Home » When invasive plants move in, where do native pollinators go?

When invasive plants move in, where do native pollinators go?

Invasive plants change the opportunities for pollinators, helping some but harming others.

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Pollinators are intimately entwined with the plants they pollinate, and invasive species can disrupt their plant communities. While these new species may prove popular with pollinators in the short term, they can reduce the diversity of the animals they support in the longer term. Therefore conservationists should consider the community-wide effects of invasive species when planning the management of habitats, argue Anikó Kovács-Hostyánszkia and colleagues in a paper published in Basic and Applied Ecology.

An unlucky 13 petals surround a small central disc that may be green or yellow. It's hard to tell as I'm colour blind. The petals are long slender and would look elegant if they didn't look creased, like they need an ironing. The petals are a somewhat heavy custard yellow. It's almost the kind of star burst shape you might see on the  North Macedonian flag.
Rudbeckia laciniata. Image: Canva.

For botanists, an invasive alien plant is automatically a problem, as it will drive out native plants in a location. In the past, not all ecologists have shared this perspective. While invasive species may drive out other plants, they may prove attractive to pollinators, and new species might even offer a better food source than the native plants for some insects.

The study by Kovács-Hostyánszkia and colleagues combines observations of twelve invasive plant species across Hungary and Romania. The team examined the effect of the plants on pollinators by sampling wild bees, honey bees and hoverflies. The pollinators were sampled before the peak flowering of the invasive species and then again at the peak.

The scientists found that when they were flowering, the invasive plants significantly affected the pollinators. They write: “The combined analyses of the 12 invasive plant species showed in most cases higher abundance, species richness and diversity of pollinators during the flowering of the invasive plant species in the invaded sites. Although the availability of native flowering resources remained lower, the flower boom of the invasive plants attracted some of the pollinators. Such controversial effects of invasive plants before and during flowering have already been suggested by former single-species studies… and got confirmed by our multi-species approach. During their flowering, invasive plants integrate into plant-pollinator communities and are utilized as a resource by many native pollinators…”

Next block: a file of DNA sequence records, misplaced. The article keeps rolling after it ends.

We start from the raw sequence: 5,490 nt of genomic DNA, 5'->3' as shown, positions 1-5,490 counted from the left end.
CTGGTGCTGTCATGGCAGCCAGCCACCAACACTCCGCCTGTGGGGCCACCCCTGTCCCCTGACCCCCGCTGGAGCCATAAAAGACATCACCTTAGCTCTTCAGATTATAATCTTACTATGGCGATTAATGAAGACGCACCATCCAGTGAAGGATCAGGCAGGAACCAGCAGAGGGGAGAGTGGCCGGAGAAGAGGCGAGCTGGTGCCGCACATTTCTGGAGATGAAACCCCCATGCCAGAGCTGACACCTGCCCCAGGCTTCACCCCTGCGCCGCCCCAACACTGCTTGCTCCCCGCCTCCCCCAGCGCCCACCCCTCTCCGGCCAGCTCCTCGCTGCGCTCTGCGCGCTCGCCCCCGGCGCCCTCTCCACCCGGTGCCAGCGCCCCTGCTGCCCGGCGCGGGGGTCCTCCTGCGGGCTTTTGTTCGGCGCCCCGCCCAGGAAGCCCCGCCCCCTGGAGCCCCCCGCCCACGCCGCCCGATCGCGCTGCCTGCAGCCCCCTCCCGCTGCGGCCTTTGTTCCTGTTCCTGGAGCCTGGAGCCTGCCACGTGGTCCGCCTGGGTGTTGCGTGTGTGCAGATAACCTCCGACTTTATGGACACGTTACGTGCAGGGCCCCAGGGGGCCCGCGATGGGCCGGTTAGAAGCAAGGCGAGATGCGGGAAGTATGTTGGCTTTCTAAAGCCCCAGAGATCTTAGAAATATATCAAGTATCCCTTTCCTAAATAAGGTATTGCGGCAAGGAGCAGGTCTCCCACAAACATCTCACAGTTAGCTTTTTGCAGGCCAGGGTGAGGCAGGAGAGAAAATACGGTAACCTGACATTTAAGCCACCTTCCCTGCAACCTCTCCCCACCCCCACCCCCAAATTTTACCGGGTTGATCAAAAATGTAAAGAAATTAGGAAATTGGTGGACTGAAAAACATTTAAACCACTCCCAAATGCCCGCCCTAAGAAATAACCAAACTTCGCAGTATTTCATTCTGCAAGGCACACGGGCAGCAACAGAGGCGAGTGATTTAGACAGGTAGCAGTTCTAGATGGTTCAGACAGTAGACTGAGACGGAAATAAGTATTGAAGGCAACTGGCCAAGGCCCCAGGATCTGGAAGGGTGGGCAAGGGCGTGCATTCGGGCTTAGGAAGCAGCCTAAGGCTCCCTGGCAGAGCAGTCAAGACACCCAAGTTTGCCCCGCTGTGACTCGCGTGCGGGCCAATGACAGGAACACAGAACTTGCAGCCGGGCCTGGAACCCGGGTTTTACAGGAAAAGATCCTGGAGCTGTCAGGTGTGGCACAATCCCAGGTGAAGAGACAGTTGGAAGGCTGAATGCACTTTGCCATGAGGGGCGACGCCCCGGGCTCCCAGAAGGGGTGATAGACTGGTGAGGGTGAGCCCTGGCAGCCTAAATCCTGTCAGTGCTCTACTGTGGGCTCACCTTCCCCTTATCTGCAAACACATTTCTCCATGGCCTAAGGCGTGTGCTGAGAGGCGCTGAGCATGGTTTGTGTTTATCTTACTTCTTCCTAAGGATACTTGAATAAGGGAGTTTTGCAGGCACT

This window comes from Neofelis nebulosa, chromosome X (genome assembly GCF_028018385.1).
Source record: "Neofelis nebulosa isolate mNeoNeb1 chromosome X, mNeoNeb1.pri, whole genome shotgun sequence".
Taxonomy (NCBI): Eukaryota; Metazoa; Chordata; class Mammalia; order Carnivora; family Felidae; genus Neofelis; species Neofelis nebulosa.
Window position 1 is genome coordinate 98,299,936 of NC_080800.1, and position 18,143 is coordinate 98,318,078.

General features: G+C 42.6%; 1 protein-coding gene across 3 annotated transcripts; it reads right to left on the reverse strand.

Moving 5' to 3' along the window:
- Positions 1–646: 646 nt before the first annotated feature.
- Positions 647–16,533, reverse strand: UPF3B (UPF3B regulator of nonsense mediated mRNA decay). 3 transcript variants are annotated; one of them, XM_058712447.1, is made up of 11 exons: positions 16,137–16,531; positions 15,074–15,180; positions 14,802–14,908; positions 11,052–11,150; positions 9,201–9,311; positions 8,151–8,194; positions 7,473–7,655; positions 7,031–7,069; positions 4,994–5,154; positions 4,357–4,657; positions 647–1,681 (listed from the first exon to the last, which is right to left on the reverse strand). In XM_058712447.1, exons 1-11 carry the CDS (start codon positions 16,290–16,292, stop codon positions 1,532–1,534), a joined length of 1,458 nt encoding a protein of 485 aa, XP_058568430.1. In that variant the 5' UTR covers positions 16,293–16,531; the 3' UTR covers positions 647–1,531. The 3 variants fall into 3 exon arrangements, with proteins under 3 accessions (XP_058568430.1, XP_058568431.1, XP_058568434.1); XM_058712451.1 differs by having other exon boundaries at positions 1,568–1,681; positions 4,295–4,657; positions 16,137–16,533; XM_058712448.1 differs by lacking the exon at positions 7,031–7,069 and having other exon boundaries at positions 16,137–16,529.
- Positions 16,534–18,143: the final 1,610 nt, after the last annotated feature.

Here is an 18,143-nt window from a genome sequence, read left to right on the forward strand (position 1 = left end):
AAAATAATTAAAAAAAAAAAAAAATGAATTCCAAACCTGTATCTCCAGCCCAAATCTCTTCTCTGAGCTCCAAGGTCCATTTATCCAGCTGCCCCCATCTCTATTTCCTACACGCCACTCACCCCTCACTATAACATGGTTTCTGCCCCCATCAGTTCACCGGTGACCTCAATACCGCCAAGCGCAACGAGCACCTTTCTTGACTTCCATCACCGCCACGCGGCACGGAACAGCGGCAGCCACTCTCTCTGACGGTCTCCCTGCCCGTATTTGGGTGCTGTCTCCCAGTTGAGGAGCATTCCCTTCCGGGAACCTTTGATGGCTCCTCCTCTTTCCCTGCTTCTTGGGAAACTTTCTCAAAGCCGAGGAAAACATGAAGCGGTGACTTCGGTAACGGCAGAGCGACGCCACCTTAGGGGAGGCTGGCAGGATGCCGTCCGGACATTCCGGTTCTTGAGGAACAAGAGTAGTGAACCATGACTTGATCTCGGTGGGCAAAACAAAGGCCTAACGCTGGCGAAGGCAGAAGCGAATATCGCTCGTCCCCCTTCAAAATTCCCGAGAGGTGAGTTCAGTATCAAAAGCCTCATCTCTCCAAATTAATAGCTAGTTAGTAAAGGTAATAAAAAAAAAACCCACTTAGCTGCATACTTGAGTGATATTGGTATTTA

So it might seem that invasive plants are bad news for plants but good news for pollinators. The reality is more complicated.

The invasive plants out-compete the native plants for light, water and nutrients, which harms reproduction. Ultimately, fewer native plants means there’s less variety of plants for pollinators to feed on. This loss of native plants can have a couple of effects on pollinators in the longer term. Wild bees specialising on specific native plants lose out on possible food sources. 

The invasive plants also tend to offer more opportunities for more generalist pollinators, changing the diversity of pollinators in a landscape. Honeybees and Hoverflies did remarkably well out of plant invasions. The flowering can also increase the opportunities for pollinators in their flowering period. But these interactions are complicated and require looking at more than one species at a time – which the authors say is essential.

Kovács-Hostyánszkia and colleagues argue that their study is important as a lot of knowledge is based on single species studies. In their article, they write: “Our results suggest both threats and benefits of invasive plants to pollinator communities, highlights the importance of multi-species studies and the inclusion of certain life traits of the studied invasive species. Although we found that some invasive plant species can be beneficial for some pollinators during their flowering, this is usually only a shorter period than the whole vegetation season and could not compensate for losses in native floral resources over the year….”


Kovács-Hostyánszki, A., Szigeti, V., Miholcsa, Z., Sándor, D., Soltész, Z., Török, E. and Fenesi, A. (2022) “Threats and benefits of invasive alien plant species on pollinators,” Basic and Applied Ecologyhttps://doi.org/10.1016/j.baae.2022.07.003

Alun Salt

Alun (he/him) is the Producer for Botany One. It's his job to keep the server running. He's not a botanist, but started running into them on a regular basis while working on writing modules for an Interdisciplinary Science course and, later, helping teach mathematics to Biologists. His degrees are in archaeology and ancient history.

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